As they prepare for their annual fundraiser, Nisenbaum and Stoll reflected on JLCâ€™s success in helping hundreds connect to Judaism. JLCâ€™s 24th anniversary celebration and deluxe dessert reception will take place from 7 to 9 p.m. Sunday, Nov. 4, at Beechmont County Club, 29600 Chagrin Blvd. in Orange. Cost is $36. Call JLC at 216-691-3837 for reservations.
Three people will receive Guardian of the Torah Awards for longtime involvement at JLC: Julie and Bryan Rubenstein of Beachwood, and Jerry Aizen of Solon.
Waxman Torah Center
Former Guardian of the Torah Award winners include Melvin and Armond Waxman, CEOs of Waxman Industries, Inc., who provided the lead gift for the JLC to purchase and renovate a one-story, 5,000-square-foot, former office building.
The Waxman Torah Center, at 2195 S. Green Road in University Heights, opened May 28, 2007, after JLC spent 19 years without a permanent home. Over the years, JLC had rented space in locations, including an office building in South Euclid and Yavne High School in Beachwood.
For JLC, the permanent home was a dream come true. With its own building and daily services, JLC has developed a sense of community.
However, the rabbis are still perfectly willing to travel for a class or large event, or to study with an individual.
Who are the students?
Most of the people who study at JLC belong to area synagogues, from Reform to Conservative and Orthodox, Nisenbaum and Stoll said, adding that some are not affiliated. â€śThatâ€™s not competition to us. Our job is to educate.â€ť
For example, Aizen and Stoll have been studying together over the last 15 years. â€śHe became very involved in the Solon Chabad. I got him excited about Judaism and heâ€™s helping out the Jewish community,â€ť Stoll said.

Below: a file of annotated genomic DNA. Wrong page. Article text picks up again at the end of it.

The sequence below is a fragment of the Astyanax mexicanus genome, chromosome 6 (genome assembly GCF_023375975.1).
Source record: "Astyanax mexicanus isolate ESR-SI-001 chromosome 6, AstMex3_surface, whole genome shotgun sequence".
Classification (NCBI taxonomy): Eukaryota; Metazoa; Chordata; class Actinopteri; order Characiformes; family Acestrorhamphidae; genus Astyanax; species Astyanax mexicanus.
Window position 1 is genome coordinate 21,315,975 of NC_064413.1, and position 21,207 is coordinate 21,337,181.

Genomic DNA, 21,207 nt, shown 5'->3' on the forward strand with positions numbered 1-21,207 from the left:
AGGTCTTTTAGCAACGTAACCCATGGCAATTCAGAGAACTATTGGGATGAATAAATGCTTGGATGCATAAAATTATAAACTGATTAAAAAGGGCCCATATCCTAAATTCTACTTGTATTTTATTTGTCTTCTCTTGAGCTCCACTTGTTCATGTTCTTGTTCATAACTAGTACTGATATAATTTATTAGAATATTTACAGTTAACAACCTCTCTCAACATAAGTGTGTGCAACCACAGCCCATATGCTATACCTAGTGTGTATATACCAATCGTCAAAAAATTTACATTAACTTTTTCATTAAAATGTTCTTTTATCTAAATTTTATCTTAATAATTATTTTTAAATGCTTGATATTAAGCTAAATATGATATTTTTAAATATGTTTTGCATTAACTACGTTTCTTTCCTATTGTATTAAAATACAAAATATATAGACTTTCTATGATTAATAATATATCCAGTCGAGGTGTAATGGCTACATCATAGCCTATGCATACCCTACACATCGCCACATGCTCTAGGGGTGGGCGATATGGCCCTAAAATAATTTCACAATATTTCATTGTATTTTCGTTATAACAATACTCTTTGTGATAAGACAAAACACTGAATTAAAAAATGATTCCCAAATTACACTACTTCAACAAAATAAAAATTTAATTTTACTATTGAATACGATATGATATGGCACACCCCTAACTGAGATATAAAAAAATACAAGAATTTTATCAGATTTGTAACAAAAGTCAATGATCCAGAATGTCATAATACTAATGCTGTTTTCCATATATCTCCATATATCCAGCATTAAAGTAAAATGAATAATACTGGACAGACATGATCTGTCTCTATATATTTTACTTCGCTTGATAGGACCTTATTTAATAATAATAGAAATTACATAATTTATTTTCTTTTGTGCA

â€śItâ€™s been a strong relationship of learning and strengthened my spirituality and Judaism,â€ť said Aizen, who started at JLC after a friend encouraged him to attend a class with Rabbi Stoll. While he â€śshowed up at the High Holy Days out of respect to my parents,â€ť he was basically nonobservant, Aizen said.
Today, Aizen, who is CEO and founder of A New Image Heating and Cooling in Warrensville Heights, and his wife, Cindy, have a kosher home. They walk to Shabbat services at the Chabad Jewish Center of Solon, host guests for Shabbat and have shared their succah with many families in the community.
The Aizens, together with their children Melissa, 25, Joshua, 23, and Samantha, 18, have found the experience enriching. â€śIâ€™ve enjoyed my relationship with the two rabbis over the years,â€ť Jerry Aizen said. â€śTheyâ€™ve become part of the family.â€ť Aizen recalled how the rabbis visited them when his father was in the hospital and after he died.
Another longtime JLC students is Robert Reitman of Gates Mills, who chaired the Jewish Federation of Clevelandâ€™s annual campaign for two years and co-chaired the administrative committee.
â€śMy relationship with JLC started on my 60th birthday,â€ť Reitman said. â€śThat was 19 years ago. I decided I would give myself study activities.â€ť His passion to learn more about Judaism, he said, stemmed from a desire â€śto have a greater understanding of who we areâ€ť and the basic tenets of the religion.
â€śRabbi Stoll comes by every week,â€ť said Reitman, a member of Anshe Chesed Fairmount Temple in Beachwood. â€śHe comes to my office. I have found it a very satisfying experience. It has added a dimension to my understanding of Judaism and living a Jewish life, albeit not a totally observant one. It has given me confidence in some of the things in which I believe.â€ť